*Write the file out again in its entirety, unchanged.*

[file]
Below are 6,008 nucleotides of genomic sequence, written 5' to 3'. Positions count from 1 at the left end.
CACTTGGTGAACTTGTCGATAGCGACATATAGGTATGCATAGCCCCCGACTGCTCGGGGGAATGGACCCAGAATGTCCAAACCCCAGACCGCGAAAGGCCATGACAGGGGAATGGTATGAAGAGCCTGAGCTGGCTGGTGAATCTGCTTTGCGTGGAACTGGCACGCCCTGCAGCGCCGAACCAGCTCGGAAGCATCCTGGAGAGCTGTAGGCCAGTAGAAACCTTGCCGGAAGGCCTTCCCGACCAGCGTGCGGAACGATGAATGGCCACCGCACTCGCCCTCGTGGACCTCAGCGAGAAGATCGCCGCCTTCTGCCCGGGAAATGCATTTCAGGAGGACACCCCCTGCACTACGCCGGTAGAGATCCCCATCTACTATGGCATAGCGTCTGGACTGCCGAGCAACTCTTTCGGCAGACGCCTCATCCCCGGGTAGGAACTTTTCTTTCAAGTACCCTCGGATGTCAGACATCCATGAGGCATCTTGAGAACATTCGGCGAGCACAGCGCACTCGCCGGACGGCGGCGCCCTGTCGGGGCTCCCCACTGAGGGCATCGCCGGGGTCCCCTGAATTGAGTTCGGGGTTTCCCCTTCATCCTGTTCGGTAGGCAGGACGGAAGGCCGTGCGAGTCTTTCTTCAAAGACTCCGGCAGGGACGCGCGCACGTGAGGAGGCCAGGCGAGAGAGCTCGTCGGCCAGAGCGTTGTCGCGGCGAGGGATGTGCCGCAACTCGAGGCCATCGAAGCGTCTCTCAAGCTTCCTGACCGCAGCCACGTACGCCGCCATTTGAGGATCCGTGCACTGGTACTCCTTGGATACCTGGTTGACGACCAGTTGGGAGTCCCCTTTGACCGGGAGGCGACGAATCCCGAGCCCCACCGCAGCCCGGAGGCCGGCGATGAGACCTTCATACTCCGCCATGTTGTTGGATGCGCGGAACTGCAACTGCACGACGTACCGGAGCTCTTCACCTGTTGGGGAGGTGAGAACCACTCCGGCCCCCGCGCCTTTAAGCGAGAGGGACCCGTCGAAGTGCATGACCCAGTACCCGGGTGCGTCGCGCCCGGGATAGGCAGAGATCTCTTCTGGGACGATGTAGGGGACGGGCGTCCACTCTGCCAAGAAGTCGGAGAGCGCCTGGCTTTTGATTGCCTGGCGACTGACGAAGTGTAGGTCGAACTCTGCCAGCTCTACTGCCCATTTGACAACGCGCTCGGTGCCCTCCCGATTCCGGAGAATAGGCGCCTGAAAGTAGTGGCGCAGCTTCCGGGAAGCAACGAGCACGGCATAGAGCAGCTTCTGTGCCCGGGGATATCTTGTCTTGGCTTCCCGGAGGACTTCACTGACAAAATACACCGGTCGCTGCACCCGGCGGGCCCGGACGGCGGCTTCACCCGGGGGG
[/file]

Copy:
Below are 6,008 nucleotides of genomic sequence, written 5' to 3'. Positions count from 1 at the left end.
CACTTGGTGAACTTGTCGATAGCGACATATAGGTATGCATAGCCCCCGACTGCTCGGGGGAATGGACCCAGAATGTCCAAACCCCAGACCGCGAAAGGCCATGACAGGGGAATGGTATGAAGAGCCTGAGCTGGCTGGTGAATCTGCTTTGCGTGGAACTGGCACGCCCTGCAGCGCCGAACCAGCTCGGAAGCATCCTGGAGAGCTGTAGGCCAGTAGAAACCTTGCCGGAAGGCCTTCCCGACCAGCGTGCGGAACGATGAATGGCCACCGCACTCGCCCTCGTGGACCTCAGCGAGAAGATCGCCGCCTTCTGCCCGGGAAATGCATTTCAGGAGGACACCCCCTGCACTACGCCGGTAGAGATCCCCATCTACTATGGCATAGCGTCTGGACTGCCGAGCAACTCTTTCGGCAGACGCCTCATCCCCGGGTAGGAACTTTTCTTTCAAGTACCCTCGGATGTCAGACATCCATGAGGCATCTTGAGAACATTCGGCGAGCACAGCGCACTCGCCGGACGGCGGCGCCCTGTCGGGGCTCCCCACTGAGGGCATCGCCGGGGTCCCCTGAATTGAGTTCGGGGTTTCCCCTTCATCCTGTTCGGTAGGCAGGACGGAAGGCCGTGCGAGTCTTTCTTCAAAGACTCCGGCAGGGACGCGCGCACGTGAGGAGGCCAGGCGAGAGAGCTCGTCGGCCAGAGCGTTGTCGCGGCGAGGGATGTGCCGCAACTCGAGGCCATCGAAGCGTCTCTCAAGCTTCCTGACCGCAGCCACGTACGCCGCCATTTGAGGATCCGTGCACTGGTACTCCTTGGATACCTGGTTGACGACCAGTTGGGAGTCCCCTTTGACCGGGAGGCGACGAATCCCGAGCCCCACCGCAGCCCGGAGGCCGGCGATGAGACCTTCATACTCCGCCATGTTGTTGGATGCGCGGAACTGCAACTGCACGACGTACCGGAGCTCTTCACCTGTTGGGGAGGTGAGAACCACTCCGGCCCCCGCGCCTTTAAGCGAGAGGGACCCGTCGAAGTGCATGACCCAGTACCCGGGTGCGTCGCGCCCGGGATAGGCAGAGATCTCTTCTGGGACGATGTAGGGGACGGGCGTCCACTCTGCCAAGAAGTCGGAGAGCGCCTGGCTTTTGATTGCCTGGCGACTGACGAAGTGTAGGTCGAACTCTGCCAGCTCTACTGCCCATTTGACAACGCGCTCGGTGCCCTCCCGATTCCGGAGAATAGGCGCCTGAAAGTAGTGGCGCAGCTTCCGGGAAGCAACGAGCACGGCATAGAGCAGCTTCTGTGCCCGGGGATATCTTGTCTTGGCTTCCCGGAGGACTTCACTGACAAAATACACCGGTCGCTGCACCCGGCGGGCCCGGACGGCGGCTTCACCCGGGGGG